The Refuge System began in 1903 when President Theodore Roosevelt created a “Federal Bird Reservation” at Pelican Island in Florida to save brown pelicans. The protection of this three-acre mangrove island was a pivotal moment for the American conservation movement, laying the groundwork for what would become our system of national wildlife refuges.
Today, more than 560 national wildlife refuges exist across the country, with at least one in every U.S. state and territory. Although some are in remote areas, others are within an hour’s drive of many major cities, enabling millions of Americans to visit and cherish their natural heritage up close.
Our national wildlife refuges are home to more than 700 types of birds, 220 varieties of mammals, 250 kinds of reptiles and amphibians, 1,000 species of fish and countless invertebrates and plants. They provide havens for some 380 endangered species, from the Florida panther to the polar bear.
Our National Wildlife Refuges:
- Attract more than 48 million visitors each year, offering activities such as wildlife-watching, hunting, fishing, photography, hiking, canoeing, kayaking and environmental education
- Protect clean air and safe drinking water for nearby communities
- Generate more than $2.4 billion for local economies and create nearly 35,000 U.S. jobs annually
- Return an average of $4.87 to local economies for every $1 appropriated to the Refuge System
The U.S. Fish and Wildlife Service: America’s Conservation Agency
The National Wildlife Refuge System is managed by the U.S. Fish and Wildlife Service (USFWS). Created in 1940, the USFWS conserves, protects and enhances fish, wildlife and plants and their habitats for the continuing benefit of the American people. Their objectives and vision is to:
- Assist in the development and application of an environmental stewardship ethic for our society, based on ecological principles, scientific knowledge of fish and wildlife and a sense of moral responsibility.
- Guide the conservation, development and management of the nation’s fish and wildlife resources.
- Administer a national program to provide the public opportunities to understand, appreciate and wisely use fish and wildlife resources.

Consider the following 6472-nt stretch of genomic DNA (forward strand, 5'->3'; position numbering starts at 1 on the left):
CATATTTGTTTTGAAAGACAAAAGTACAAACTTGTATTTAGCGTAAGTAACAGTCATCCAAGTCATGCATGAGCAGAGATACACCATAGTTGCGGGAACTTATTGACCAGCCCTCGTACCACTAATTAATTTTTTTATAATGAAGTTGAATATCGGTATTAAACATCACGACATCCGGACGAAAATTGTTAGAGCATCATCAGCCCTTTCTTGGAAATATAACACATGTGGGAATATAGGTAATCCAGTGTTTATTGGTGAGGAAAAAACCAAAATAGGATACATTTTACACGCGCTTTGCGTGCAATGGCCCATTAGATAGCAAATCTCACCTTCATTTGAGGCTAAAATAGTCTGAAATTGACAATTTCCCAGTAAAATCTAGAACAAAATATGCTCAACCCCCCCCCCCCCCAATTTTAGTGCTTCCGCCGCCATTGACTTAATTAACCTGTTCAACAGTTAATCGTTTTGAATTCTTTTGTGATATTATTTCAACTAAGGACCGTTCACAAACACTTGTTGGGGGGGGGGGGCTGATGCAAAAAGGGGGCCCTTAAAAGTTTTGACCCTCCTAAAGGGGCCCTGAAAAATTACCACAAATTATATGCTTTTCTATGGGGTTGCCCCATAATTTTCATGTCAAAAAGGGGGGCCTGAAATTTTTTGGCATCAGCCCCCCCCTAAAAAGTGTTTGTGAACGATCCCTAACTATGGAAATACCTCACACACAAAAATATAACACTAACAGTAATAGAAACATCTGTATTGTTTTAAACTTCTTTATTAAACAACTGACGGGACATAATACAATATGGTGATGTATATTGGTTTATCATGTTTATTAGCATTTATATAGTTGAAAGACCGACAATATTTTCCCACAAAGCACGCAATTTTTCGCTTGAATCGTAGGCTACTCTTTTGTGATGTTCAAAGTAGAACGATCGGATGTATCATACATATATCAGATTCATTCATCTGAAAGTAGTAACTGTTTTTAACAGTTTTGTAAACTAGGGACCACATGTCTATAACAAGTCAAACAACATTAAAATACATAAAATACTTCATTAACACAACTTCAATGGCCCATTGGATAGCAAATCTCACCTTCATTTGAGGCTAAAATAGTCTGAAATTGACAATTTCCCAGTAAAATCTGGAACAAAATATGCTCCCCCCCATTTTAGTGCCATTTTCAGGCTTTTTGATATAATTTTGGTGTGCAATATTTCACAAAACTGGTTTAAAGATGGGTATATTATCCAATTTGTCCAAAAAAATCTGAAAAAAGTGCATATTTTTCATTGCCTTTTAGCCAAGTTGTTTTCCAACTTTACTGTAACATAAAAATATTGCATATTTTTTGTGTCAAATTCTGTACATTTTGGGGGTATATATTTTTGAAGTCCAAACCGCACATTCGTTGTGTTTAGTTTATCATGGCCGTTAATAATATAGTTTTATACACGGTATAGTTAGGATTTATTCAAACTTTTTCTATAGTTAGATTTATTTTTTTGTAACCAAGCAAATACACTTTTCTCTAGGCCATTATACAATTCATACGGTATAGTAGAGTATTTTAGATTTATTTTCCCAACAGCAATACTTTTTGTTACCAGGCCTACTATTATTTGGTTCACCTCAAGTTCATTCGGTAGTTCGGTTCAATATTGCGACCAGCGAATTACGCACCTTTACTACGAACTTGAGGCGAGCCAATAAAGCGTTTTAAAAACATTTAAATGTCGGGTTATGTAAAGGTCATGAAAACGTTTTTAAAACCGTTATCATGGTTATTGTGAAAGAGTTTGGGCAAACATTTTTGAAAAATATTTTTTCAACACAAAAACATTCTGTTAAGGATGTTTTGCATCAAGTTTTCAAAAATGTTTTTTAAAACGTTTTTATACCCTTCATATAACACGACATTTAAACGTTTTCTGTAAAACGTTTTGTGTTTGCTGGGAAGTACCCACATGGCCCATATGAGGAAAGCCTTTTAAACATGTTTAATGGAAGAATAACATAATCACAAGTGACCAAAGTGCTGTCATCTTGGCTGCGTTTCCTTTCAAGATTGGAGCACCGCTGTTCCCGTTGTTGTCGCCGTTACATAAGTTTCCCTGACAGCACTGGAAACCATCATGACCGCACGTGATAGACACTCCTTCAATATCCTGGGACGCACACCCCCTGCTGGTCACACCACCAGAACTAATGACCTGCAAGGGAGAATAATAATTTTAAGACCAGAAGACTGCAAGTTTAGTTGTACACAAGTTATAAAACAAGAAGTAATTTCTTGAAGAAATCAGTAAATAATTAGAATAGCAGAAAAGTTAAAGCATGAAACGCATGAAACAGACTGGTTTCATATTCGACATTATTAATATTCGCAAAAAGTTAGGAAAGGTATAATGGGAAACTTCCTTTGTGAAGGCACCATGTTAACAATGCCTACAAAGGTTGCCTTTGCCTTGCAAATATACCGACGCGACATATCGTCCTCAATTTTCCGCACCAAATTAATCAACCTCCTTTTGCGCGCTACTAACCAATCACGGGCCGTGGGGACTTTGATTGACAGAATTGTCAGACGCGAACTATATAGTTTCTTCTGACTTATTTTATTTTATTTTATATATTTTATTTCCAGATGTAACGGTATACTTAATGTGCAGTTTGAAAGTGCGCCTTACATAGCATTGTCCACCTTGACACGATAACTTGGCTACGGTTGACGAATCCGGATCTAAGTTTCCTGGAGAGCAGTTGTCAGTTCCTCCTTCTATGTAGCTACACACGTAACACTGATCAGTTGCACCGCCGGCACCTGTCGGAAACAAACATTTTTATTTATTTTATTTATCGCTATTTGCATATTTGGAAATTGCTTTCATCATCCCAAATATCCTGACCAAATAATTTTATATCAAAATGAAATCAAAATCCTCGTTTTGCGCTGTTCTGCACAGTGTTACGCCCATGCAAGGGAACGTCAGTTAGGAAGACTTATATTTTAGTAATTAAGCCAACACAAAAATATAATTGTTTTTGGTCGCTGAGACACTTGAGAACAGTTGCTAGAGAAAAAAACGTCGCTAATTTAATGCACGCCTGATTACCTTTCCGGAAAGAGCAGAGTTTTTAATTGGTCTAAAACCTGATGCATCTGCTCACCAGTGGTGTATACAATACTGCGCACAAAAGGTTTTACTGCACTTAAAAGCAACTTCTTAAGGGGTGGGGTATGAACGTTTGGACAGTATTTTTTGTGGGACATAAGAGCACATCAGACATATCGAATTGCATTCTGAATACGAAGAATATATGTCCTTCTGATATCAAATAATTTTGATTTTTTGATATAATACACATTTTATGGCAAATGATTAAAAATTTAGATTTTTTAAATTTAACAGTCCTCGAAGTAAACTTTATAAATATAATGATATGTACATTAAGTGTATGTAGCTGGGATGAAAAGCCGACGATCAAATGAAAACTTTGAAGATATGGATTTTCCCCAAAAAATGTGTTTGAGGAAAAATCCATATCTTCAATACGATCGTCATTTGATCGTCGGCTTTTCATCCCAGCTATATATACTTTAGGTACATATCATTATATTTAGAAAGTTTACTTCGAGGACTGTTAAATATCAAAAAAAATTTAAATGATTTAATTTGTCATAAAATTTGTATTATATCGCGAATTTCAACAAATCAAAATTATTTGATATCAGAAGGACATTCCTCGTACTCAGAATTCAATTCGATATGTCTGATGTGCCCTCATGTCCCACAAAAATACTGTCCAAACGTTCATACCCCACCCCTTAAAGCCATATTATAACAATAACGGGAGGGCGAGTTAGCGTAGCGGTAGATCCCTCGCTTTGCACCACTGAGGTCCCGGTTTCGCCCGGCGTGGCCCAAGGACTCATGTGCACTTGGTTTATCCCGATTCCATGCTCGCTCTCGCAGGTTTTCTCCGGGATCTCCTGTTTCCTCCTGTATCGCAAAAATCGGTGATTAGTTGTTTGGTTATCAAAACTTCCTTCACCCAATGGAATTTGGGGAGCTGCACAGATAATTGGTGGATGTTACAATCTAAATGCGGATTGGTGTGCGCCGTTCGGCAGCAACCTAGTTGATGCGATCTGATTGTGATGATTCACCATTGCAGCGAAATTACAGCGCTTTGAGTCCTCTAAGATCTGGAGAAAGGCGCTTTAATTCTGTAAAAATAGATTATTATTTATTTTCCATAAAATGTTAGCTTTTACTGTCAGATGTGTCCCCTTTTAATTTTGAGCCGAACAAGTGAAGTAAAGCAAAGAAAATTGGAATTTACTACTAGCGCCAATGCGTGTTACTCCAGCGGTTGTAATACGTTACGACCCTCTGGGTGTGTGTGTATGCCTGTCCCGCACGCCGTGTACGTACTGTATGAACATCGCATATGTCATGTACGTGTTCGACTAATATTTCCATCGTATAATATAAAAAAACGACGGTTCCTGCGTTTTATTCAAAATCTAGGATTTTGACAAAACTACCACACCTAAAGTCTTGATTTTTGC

The Fish and Wildlife Service’s vision for the future of the Refuge System is set out in Conserving the Future. Developed with the assistance of the Refuge Association and with substantial public input, Conserving the Future makes the case for concerted and cooperative action to advance wildlife conservation in the United States. I feel like we don’t really need this paragraph. No one knows what conserving the future is.
The Refuge Association and the U.S. Fish and Wildlife Service:
The National Wildlife Refuge Association is the only nonprofit whose sole mission is to promote the National Wildlife Refuge System and protect America’s National Wildlife Refuges. Our mission ties into the broader U.S. Fish and Wildlife mission and objectives. The Refuge Association actively promotes USFWS programs that are complementary to the Refuge System mission:
- Land conservation and habitat restoration
- Endangered species
- Migratory birds
- Land management
- Public engagement and education
- Hemispheric conservation objectives
- Resources for law enforcement
Retired service refuge professionals established the Refuge Association in 1975. The organization continues to benefit today from a staff and board that includes former agency professionals who bring an intimate knowledge of the USFWS objectives and processes.